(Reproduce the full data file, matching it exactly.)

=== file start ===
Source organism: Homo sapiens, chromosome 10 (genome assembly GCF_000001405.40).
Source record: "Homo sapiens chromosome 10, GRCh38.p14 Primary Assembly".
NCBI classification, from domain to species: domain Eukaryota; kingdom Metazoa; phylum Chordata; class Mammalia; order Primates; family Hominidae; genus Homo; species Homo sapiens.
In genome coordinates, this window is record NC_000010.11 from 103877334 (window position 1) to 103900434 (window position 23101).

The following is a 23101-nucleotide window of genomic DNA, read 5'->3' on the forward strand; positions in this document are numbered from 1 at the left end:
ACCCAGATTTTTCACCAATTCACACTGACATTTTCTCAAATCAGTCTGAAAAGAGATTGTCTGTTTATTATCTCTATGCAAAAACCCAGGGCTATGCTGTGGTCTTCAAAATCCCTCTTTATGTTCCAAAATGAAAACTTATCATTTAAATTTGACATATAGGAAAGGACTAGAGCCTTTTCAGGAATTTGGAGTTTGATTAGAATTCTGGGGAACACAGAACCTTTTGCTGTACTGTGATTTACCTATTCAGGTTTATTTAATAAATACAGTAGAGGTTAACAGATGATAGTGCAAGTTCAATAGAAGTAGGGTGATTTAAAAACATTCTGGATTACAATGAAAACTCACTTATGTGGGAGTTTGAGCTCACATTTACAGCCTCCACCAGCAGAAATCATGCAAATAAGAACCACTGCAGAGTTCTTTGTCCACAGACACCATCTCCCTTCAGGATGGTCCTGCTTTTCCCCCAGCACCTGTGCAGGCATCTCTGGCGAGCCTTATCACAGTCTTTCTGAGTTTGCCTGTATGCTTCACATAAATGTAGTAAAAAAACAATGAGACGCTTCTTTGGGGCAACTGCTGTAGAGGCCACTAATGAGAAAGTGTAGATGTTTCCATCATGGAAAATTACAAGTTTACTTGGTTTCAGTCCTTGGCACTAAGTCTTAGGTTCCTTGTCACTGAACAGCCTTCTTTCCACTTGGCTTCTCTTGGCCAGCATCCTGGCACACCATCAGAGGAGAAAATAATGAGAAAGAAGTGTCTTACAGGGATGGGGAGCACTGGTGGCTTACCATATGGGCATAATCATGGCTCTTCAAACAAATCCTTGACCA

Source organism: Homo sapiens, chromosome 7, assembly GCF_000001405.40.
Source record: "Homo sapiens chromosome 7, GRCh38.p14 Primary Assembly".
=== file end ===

Source organism: Homo sapiens, chromosome 10 (genome assembly GCF_000001405.40).
Source record: "Homo sapiens chromosome 10, GRCh38.p14 Primary Assembly".
NCBI classification, from domain to species: domain Eukaryota; kingdom Metazoa; phylum Chordata; class Mammalia; order Primates; family Hominidae; genus Homo; species Homo sapiens.
In genome coordinates, this window is record NC_000010.11 from 103877334 (window position 1) to 103900434 (window position 23101).

The following is a 23101-nucleotide window of genomic DNA, read 5'->3' on the forward strand; positions in this document are numbered from 1 at the left end:
ACCCAGATTTTTCACCAATTCACACTGACATTTTCTCAAATCAGTCTGAAAAGAGATTGTCTGTTTATTATCTCTATGCAAAAACCCAGGGCTATGCTGTGGTCTTCAAAATCCCTCTTTATGTTCCAAAATGAAAACTTATCATTTAAATTTGACATATAGGAAAGGACTAGAGCCTTTTCAGGAATTTGGAGTTTGATTAGAATTCTGGGGAACACAGAACCTTTTGCTGTACTGTGATTTACCTATTCAGGTTTATTTAATAAATACAGTAGAGGTTAACAGATGATAGTGCAAGTTCAATAGAAGTAGGGTGATTTAAAAACATTCTGGATTACAATGAAAACTCACTTATGTGGGAGTTTGAGCTCACATTTACAGCCTCCACCAGCAGAAATCATGCAAATAAGAACCACTGCAGAGTTCTTTGTCCACAGACACCATCTCCCTTCAGGATGGTCCTGCTTTTCCCCCAGCACCTGTGCAGGCATCTCTGGCGAGCCTTATCACAGTCTTTCTGAGTTTGCCTGTATGCTTCACATAAATGTAGTAAAAAAACAATGAGACGCTTCTTTGGGGCAACTGCTGTAGAGGCCACTAATGAGAAAGTGTAGATGTTTCCATCATGGAAAATTACAAGTTTACTTGGTTTCAGTCCTTGGCACTAAGTCTTAGGTTCCTTGTCACTGAACAGCCTTCTTTCCACTTGGCTTCTCTTGGCCAGCATCCTGGCACACCATCAGAGGAGAAAATAATGAGAAAGAAGTGTCTTACAGGGATGGGGAGCACTGGTGGCTTACCATATGGGCATAATCATGGCTCTTCAAACAAATCCTTGACCA

Source organism: Homo sapiens, chromosome 7, assembly GCF_000001405.40.
Source record: "Homo sapiens chromosome 7, GRCh38.p14 Primary Assembly".